Radio Free Imagine Neighborhood Invites Your Imagination to Take Flight

Stacey Ebert's picture

“Do the best you can until you know better. Then when you know better, do better.”

Maya Angelou

We learn from a young age to share our toys, treat people the way we’d like to be treated, and help a friend in need. Kindergarteners sit next to one another in their reading circles, play with blocks together, and ensure that each child has a buddy for lunchtime. The deeper details of that messaging don’t get spelled out until the later years of schooling, but the feeling of a warm hug is always there in the background. 

While in the later years of education, traditional curriculums tend to focus far more on reading, writing, ‘rithmetic, and rigor, the lessons founded in empathy and social emotional learning continue to be a vital portion to all of the developmental stages. 

As an educator, I have always believed strongly in the value of empathy and that students often remember less about facts and figures and far more how they feel in a classroom. 

With a life motto to be a good human, I did my best in my high school teaching experience to impart those people and life skills to all who graced my classroom. How we treat each other matters in all stages of learning and life and this activity book shares that mindset.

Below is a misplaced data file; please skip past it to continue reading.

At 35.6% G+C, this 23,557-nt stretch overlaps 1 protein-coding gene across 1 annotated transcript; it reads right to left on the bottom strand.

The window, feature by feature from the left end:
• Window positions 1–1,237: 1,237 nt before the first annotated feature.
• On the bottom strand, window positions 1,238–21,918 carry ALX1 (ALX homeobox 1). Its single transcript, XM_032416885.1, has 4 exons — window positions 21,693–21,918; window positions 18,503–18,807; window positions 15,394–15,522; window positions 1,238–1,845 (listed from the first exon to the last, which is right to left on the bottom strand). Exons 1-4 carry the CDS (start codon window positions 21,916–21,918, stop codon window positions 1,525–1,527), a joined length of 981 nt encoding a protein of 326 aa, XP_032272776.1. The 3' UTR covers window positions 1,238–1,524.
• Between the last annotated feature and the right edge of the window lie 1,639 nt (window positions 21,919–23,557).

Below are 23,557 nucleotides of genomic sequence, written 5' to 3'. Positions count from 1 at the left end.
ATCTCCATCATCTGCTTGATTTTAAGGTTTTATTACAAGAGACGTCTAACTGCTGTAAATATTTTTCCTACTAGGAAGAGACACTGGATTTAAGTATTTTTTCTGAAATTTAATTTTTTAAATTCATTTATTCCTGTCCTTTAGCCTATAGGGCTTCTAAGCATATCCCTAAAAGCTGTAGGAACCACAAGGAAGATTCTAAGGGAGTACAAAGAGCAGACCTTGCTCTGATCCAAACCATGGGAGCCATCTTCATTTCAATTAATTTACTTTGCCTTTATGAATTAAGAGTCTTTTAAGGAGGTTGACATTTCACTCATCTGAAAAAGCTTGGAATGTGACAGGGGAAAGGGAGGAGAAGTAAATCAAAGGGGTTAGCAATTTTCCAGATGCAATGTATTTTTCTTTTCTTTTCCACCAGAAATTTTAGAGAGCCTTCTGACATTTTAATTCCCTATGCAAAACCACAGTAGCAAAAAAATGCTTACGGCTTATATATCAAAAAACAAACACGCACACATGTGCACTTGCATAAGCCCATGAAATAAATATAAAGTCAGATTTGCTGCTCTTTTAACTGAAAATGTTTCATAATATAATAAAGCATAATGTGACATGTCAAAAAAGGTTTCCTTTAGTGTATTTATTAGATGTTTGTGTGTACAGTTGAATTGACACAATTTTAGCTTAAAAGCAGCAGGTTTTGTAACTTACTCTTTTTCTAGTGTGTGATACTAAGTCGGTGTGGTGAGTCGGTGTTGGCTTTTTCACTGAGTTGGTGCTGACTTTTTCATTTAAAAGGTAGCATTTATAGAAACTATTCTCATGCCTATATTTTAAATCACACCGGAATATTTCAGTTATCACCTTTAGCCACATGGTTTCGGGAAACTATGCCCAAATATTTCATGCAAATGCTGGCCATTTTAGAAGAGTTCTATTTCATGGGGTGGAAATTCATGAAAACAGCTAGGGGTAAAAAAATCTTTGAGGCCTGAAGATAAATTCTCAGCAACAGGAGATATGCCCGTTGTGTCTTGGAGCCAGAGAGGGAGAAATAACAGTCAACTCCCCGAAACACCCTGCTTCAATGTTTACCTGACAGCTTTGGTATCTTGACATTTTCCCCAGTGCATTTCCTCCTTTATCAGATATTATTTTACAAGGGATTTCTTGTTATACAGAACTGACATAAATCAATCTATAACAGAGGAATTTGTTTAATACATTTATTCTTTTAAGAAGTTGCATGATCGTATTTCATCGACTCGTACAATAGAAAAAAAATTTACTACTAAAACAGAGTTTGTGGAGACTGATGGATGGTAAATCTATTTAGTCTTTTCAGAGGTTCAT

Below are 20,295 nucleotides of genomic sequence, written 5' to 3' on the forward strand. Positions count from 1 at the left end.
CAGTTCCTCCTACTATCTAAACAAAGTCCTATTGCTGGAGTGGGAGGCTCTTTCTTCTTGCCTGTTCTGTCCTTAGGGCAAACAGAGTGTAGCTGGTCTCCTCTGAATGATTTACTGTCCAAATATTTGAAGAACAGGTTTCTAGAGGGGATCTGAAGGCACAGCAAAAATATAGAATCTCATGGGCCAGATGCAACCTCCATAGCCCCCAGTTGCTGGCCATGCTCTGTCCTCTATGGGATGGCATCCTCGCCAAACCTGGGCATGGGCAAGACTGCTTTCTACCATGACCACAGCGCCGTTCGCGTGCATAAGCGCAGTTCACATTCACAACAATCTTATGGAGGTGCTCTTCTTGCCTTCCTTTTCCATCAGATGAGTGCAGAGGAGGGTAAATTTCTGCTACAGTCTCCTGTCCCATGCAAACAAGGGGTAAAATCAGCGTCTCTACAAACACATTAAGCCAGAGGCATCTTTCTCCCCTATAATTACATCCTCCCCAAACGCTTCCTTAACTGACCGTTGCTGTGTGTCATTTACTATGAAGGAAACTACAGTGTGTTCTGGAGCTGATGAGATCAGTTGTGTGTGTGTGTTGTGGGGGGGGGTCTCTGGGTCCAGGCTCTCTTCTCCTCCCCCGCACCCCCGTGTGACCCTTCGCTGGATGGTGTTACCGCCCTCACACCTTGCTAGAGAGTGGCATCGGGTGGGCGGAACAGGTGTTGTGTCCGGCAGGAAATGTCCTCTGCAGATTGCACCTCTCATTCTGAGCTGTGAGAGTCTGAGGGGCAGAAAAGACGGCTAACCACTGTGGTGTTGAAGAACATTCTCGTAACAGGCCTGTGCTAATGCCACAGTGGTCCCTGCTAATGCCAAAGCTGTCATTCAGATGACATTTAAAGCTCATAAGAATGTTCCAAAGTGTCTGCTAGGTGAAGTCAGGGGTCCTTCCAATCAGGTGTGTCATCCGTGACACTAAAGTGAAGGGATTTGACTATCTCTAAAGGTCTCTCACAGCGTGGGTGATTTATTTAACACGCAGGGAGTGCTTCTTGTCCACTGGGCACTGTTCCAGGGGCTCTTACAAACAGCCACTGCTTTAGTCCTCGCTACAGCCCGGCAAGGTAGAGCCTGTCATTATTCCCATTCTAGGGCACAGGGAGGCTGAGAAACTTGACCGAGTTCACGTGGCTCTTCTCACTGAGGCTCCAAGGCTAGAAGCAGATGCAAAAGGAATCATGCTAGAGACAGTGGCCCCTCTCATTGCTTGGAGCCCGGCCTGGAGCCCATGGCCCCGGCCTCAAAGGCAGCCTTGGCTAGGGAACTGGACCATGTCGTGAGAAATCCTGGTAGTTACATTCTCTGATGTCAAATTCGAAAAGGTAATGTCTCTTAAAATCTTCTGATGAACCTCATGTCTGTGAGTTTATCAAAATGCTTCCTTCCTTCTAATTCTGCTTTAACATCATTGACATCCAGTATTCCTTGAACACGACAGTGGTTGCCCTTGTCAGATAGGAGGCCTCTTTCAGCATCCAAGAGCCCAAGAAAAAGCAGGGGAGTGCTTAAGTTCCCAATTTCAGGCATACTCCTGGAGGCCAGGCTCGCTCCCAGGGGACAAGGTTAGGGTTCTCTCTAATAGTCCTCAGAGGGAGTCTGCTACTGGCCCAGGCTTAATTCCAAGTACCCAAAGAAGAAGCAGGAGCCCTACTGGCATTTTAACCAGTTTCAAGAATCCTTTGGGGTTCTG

Radio Free Imagine Neighborhood, produced by Committee for Children, capitalizes on the notion of social emotional learning, empathy, and the benefits of play. Throughout the intentional and colorful pages, innovative and quirky characters emerge inviting readers to imagine and to explore their growing hearts and minds. 

Radio Free Imagine Neighborhood

Friends like Macho Supreme, Count Vacula, Doctor Apocalypso, Princess Donnasaurus, and more keep readers engaged in stories, participating in activities, and using both their thinking caps and imagination skills along the journey. The activity book makes a point to encourage readers to dream, discover, and have a look at their own thoughts, opinions, feelings and ideas, inspires them to have faith in their process and products, and to be proud to share their accomplishments. Throughout the brightly filled pages, these characters cheer on their readers while teaching them about compassion, kindness, and how to be a good neighbor.